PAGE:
The Only Revolution We Need Is A Totalitarian One

Reece Warren argues that a more pluralist revolution would mean going in the wrong direction

I watched Russell Brand’s Newsnight interview. I couldn’t help but admire his passion (and arguable ignorance) and, in addition, agree with his argument that democracy has failed and will never stop failing until we have a revolution. The difference, however, is that I believe the revolution we require is one in which a totalitarian regime is implemented.

The word totalitarianism is thrown around accompanied by such hatred and disgust, when I argue that it is, in fact, the best form of Government if implemented correctly. Why? Well  as most of you know from a previous article I’ve written, I’m not the biggest fan of democracy – in fact, I think democracy in its current form is possibly one of the worst forms of government you can hope to have.

To offer a brief summary of why I hold democracy in such abhorrence, I’ll simply say that I am very much a Platonic philosopher/philosophy student – democracy entirely revolves around manipulation of the voter by people who know the right thing to say, rather than knowing how to actually run a country. Knowing how to manipulate people is, to me, just as much Machiavellian and totalitarian as a totalitarian society itself.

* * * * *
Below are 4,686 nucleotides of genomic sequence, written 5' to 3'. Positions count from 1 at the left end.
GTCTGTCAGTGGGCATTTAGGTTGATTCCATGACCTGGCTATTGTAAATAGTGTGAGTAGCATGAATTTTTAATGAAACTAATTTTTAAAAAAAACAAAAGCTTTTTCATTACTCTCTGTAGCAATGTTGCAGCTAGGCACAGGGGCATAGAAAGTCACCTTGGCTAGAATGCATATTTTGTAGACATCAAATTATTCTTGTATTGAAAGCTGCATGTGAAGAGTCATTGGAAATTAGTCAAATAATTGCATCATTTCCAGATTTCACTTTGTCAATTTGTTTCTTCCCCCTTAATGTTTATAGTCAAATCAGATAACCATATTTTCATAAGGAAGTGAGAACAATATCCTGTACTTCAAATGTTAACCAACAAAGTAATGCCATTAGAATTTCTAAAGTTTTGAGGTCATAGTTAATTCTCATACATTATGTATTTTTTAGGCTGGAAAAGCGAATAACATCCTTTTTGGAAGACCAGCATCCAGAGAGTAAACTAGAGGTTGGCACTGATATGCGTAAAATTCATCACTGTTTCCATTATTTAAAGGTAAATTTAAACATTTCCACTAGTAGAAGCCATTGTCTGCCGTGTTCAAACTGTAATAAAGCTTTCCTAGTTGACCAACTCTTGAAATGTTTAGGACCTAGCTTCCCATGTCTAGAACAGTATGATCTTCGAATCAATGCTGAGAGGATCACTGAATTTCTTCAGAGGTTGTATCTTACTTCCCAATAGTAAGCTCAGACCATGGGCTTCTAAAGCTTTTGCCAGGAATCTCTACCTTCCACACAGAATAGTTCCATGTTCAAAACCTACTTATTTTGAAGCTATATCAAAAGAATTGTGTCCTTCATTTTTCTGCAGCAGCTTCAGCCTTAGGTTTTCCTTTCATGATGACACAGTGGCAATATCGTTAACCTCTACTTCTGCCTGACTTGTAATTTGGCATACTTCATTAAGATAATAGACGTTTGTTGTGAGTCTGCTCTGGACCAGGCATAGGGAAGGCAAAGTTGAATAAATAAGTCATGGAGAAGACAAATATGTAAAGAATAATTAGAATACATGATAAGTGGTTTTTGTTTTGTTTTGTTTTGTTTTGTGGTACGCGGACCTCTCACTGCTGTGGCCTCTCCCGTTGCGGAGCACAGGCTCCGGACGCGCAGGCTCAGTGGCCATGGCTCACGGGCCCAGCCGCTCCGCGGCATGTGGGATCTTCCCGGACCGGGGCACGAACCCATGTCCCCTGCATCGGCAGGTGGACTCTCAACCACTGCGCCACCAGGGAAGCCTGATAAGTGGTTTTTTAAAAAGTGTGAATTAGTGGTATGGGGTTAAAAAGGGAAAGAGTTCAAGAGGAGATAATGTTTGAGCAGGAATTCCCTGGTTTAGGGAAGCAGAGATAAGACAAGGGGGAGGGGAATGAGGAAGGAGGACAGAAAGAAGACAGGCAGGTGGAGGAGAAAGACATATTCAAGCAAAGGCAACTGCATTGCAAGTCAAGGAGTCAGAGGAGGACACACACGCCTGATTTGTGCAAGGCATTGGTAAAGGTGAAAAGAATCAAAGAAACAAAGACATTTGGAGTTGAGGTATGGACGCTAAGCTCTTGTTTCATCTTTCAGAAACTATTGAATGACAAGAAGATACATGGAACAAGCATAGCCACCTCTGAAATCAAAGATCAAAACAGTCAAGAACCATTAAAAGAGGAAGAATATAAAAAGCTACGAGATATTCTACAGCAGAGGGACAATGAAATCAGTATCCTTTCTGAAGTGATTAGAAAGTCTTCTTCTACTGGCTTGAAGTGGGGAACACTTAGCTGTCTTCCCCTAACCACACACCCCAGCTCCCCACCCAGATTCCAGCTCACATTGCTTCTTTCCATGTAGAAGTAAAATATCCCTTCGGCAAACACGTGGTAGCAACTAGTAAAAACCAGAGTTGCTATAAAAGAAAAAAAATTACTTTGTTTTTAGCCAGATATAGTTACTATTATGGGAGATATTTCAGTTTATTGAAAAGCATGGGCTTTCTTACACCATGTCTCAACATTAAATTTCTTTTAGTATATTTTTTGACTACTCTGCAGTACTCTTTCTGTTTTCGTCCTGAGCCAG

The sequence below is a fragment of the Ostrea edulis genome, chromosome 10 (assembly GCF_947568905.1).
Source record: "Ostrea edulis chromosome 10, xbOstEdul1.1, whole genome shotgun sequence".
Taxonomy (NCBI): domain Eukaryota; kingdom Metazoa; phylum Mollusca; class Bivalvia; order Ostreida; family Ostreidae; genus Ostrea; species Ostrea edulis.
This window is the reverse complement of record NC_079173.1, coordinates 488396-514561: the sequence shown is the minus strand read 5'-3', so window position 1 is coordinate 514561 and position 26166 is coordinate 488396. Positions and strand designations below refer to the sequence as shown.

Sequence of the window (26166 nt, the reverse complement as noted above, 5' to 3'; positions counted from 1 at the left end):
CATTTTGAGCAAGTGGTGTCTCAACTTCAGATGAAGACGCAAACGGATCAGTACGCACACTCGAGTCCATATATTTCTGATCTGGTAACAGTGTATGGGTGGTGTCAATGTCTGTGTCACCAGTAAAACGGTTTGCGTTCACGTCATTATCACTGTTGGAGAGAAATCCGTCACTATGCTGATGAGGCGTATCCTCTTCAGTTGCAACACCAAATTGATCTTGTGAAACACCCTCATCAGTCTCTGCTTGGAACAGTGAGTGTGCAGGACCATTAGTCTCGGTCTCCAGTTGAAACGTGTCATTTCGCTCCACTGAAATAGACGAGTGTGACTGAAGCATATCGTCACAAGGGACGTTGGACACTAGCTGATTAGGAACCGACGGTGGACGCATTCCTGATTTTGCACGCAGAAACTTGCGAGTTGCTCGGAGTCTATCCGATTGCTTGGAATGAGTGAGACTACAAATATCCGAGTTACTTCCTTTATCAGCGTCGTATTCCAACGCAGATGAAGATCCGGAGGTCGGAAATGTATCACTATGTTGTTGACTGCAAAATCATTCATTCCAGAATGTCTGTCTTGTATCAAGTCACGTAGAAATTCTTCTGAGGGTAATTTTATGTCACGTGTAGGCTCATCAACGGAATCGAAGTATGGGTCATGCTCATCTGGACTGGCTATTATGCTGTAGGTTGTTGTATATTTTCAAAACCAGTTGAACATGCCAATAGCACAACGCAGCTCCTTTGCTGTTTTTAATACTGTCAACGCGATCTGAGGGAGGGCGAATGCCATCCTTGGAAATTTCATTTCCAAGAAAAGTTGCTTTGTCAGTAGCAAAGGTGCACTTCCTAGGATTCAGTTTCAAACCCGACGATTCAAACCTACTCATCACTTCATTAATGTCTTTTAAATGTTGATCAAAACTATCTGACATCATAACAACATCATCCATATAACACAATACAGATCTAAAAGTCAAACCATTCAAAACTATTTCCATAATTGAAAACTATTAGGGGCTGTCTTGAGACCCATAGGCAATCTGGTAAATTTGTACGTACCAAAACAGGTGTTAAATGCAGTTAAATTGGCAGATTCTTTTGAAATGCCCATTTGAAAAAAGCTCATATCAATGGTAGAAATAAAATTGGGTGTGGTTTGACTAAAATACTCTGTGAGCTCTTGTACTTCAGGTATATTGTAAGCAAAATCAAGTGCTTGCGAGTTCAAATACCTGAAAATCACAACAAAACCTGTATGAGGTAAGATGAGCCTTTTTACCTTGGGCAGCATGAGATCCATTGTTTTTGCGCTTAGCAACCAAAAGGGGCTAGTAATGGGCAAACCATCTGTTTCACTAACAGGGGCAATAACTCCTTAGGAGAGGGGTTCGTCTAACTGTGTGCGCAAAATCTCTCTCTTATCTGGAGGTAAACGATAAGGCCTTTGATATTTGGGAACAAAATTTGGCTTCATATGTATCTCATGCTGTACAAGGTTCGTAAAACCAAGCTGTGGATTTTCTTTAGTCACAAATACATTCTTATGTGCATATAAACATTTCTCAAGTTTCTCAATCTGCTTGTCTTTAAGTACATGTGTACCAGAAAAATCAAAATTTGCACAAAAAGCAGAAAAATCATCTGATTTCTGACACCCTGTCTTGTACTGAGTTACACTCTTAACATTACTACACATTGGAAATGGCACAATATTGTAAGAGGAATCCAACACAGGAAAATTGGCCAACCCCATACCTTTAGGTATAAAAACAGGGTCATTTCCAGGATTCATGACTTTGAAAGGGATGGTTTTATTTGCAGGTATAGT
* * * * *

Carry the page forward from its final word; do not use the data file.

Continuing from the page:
So let me get to the point – why is totalitarianism justified? Let me clarify something beforehand – I emphasise that a totalitarian society is only the best form of Government granted the right person/people take over – it’s a necessary requirement and one I feel will eventually happen.

The totalitarian definition is as follows: dictatorship: a form of government in which the ruler is an absolute dictator (not restricted by a constitution or laws or opposition etc.). So with this in mind, I want you to consider a Utopia (an ideal society) where the state revolves around one concept – justice.

We currently live in a society where lawyers fight to bring justice to individuals on the presumption that all laws are just, and never stop and question them – I argue that all laws created within a democracy are rarely just, because they’re created by a majority of people shackled to ignorance.

But what if we lived in a totalitarian society where the majority of peoples’ ‘votes’ didn’t matter? If we had a ruler(s) that knew what justice was and how to implement it, then why would the people’s opinions matter? There’s nothing wrong with paternalism, granted that theFulcrum people at the top of society are the most well-informed.